Metals Stocks: Gold prices end lower as traders monitor unrest in China


Gold prices headed lower in Monday trading as traders eyed burgeoning civil unrest in China and this week’s U.S. economic data for clues on the next moves on interest rates by the Federal Reserve.

Price action

Gold for December delivery

was down $7, or 0.4%, at $1,747 per ounce on Comex. February Gold
which is also among the most-active contracts, traded at $1,760.70, down $8.10, or 0.5%.

December silver futures

were down 29 cents, or 1.4%, to $21.14 per ounce.

Palladium for March

delivery advanced $8, or 0.4%, to $1,829.50 per ounce, while platinum prices

for March delivery, which is the most active, rose $8.70, or 0.5%, to $1,839.50 per ounce.

March copper

was down 2 .75cents, or 0.8%, at $3.603 per pound.

What’s happening

Commodity prices and U.S. benchmark stock indexes were trading mostly lower as traders are anxious about the most severe wave of unrest to rock China since the Tiananmen Square protests in 1989, according to Jim Wyckoff, senior analyst at

“The marketplace is uneasy to start the trading week, as there is civil unrest in China over its strict zero-Covid policies. Reports said there were demonstrations across China over the weekend. It’s the largest show of discontent since the Tiananmen Square protests in 1989,” Wyckoff said.

Gold investors are also looking ahead to a busy week of U.S. economic data, which includes the third-quarter GDP reading on Wednesday, PCE price index Thursday and monthly jobs data Friday.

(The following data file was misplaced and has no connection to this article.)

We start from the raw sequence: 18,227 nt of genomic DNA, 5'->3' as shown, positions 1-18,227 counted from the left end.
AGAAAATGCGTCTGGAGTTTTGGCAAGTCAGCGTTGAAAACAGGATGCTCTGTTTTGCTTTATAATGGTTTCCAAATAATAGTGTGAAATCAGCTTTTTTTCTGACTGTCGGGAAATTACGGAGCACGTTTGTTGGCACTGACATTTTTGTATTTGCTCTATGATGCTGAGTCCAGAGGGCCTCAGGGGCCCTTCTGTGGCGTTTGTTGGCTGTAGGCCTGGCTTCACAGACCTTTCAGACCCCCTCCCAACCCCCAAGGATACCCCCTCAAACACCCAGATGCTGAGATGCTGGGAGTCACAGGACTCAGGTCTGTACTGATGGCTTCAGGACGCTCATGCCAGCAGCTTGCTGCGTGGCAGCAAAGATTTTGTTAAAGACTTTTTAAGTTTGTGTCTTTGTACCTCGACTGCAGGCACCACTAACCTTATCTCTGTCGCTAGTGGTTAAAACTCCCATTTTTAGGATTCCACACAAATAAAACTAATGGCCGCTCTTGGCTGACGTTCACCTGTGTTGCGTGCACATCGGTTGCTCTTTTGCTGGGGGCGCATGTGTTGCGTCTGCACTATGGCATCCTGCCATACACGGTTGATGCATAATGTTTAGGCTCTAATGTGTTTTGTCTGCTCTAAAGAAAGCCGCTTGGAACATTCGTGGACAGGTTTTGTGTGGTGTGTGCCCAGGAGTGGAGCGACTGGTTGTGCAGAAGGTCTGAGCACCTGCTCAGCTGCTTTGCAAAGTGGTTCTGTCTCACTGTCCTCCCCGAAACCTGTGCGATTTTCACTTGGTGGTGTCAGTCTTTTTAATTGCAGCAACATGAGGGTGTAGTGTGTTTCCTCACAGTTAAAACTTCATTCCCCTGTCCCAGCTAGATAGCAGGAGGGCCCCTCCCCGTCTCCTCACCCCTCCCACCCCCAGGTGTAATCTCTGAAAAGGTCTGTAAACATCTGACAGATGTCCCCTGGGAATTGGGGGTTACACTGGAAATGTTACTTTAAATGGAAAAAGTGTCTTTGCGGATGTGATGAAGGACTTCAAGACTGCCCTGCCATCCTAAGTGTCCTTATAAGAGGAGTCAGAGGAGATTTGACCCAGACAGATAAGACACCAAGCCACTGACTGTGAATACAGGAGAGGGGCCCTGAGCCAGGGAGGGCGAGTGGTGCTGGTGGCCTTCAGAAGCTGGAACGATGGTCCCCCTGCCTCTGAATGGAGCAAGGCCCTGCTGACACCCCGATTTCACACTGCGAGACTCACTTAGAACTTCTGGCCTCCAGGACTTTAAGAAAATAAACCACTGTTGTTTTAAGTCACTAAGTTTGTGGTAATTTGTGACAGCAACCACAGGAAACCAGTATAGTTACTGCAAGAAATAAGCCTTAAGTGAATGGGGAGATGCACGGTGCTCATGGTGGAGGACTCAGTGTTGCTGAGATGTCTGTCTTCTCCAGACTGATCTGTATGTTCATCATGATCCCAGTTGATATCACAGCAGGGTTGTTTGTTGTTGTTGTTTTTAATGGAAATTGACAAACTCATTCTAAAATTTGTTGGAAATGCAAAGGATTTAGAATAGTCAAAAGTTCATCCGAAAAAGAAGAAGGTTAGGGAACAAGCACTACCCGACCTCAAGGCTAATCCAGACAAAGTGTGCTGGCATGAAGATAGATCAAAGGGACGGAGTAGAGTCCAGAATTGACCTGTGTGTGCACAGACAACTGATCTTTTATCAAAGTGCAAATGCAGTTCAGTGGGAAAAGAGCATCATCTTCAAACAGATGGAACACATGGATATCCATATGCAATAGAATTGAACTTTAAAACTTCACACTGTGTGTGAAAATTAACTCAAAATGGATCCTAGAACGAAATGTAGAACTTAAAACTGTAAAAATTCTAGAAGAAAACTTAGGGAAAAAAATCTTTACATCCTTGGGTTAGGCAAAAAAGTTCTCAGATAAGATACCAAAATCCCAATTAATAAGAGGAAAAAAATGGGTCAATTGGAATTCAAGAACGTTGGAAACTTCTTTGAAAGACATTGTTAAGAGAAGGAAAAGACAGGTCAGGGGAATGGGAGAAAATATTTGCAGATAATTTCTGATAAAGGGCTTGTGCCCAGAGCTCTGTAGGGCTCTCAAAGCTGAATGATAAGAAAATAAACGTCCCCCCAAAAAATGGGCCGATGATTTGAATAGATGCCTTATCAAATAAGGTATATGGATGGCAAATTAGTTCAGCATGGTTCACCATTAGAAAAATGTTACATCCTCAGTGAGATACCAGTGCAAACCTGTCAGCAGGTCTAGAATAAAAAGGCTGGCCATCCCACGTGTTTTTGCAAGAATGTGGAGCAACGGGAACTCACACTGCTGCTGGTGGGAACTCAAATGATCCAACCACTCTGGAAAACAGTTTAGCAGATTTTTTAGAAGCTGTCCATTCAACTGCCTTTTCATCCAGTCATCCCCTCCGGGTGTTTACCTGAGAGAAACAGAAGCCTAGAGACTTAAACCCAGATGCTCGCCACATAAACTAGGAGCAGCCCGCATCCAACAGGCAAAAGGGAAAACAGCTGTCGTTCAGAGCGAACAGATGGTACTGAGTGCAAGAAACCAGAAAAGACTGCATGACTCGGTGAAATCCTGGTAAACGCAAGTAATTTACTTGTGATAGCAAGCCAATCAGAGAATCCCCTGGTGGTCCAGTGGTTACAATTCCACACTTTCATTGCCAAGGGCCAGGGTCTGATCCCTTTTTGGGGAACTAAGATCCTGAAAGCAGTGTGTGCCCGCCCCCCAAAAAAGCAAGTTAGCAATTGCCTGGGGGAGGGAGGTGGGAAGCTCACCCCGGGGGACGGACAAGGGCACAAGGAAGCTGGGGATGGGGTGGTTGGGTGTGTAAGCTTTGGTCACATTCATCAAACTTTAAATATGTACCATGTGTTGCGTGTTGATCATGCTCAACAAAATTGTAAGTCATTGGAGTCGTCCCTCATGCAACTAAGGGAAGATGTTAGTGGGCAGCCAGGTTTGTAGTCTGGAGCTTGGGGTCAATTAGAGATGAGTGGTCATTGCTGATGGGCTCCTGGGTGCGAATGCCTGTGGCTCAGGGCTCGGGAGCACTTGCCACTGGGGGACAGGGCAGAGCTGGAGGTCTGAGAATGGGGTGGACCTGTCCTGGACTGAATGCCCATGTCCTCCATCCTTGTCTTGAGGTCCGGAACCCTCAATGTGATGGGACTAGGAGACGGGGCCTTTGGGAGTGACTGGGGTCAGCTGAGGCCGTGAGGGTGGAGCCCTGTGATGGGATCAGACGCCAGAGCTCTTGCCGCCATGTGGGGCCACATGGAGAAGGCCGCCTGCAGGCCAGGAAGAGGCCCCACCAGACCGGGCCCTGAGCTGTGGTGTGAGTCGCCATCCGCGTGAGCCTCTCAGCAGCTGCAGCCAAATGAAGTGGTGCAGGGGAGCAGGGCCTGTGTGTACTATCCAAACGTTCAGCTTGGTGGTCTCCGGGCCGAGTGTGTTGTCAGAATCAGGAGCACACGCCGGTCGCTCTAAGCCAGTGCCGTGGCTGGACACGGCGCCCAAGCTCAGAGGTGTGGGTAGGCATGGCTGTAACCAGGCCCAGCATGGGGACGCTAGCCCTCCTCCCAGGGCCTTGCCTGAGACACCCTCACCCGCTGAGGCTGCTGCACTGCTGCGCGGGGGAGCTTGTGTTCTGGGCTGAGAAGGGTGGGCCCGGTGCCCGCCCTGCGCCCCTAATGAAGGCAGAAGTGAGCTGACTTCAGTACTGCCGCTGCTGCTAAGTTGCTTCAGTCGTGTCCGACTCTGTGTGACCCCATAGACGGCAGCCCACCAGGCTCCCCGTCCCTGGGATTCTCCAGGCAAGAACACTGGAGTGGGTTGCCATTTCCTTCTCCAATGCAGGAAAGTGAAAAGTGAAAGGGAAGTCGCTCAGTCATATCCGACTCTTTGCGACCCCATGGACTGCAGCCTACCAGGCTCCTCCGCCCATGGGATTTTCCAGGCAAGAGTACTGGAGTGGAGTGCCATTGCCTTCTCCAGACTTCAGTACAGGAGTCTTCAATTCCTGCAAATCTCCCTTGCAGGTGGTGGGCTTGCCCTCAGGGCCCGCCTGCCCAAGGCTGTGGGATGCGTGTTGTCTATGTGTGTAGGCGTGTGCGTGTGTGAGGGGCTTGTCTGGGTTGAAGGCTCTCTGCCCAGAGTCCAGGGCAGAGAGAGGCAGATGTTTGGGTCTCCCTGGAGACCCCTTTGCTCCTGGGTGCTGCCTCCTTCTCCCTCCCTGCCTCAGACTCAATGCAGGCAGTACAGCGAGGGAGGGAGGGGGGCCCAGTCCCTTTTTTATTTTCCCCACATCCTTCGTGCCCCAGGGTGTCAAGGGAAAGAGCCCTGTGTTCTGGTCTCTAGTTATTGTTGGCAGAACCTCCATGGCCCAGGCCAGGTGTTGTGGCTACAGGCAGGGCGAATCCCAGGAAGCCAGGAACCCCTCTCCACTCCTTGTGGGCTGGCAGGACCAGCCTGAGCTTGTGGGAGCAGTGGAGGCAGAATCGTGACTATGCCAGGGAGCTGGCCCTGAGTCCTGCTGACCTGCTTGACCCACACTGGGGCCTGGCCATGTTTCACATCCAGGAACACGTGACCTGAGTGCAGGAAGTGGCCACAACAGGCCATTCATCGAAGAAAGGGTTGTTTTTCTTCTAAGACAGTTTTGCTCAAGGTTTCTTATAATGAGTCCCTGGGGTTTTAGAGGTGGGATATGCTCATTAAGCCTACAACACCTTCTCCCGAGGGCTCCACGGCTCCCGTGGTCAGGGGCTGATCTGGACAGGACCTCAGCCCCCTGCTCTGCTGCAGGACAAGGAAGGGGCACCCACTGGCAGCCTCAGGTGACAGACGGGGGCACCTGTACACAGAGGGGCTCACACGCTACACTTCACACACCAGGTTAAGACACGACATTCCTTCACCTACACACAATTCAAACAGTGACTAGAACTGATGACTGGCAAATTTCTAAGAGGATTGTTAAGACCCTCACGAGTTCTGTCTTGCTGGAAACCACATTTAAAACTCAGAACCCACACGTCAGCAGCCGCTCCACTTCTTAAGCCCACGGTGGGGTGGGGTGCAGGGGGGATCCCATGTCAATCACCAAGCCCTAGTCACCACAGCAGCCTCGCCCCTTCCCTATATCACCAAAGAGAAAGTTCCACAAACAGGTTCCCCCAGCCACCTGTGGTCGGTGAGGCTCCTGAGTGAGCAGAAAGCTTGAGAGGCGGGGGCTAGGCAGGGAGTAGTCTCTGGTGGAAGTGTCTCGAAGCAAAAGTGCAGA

Prices for the precious metal are “sitting in the middle of a potential new range” between $1,780 resistance, which was a major level of support in the first half of the year, and $1,730 support, said Craig Erlam, senior market analyst at OANDA, in a market update.

With so much U.S. economic data on tap, “we could see one of these [resistance or support levels] give way in the coming days, setting us up nicely for the Fed meeting in two weeks,” he said.

“The latest inflation data will also be released a little over 24 hours before that interest rate decision [on Dec. 14), so it could be a volatile couple of weeks for the yellow metal,” said Erlam.

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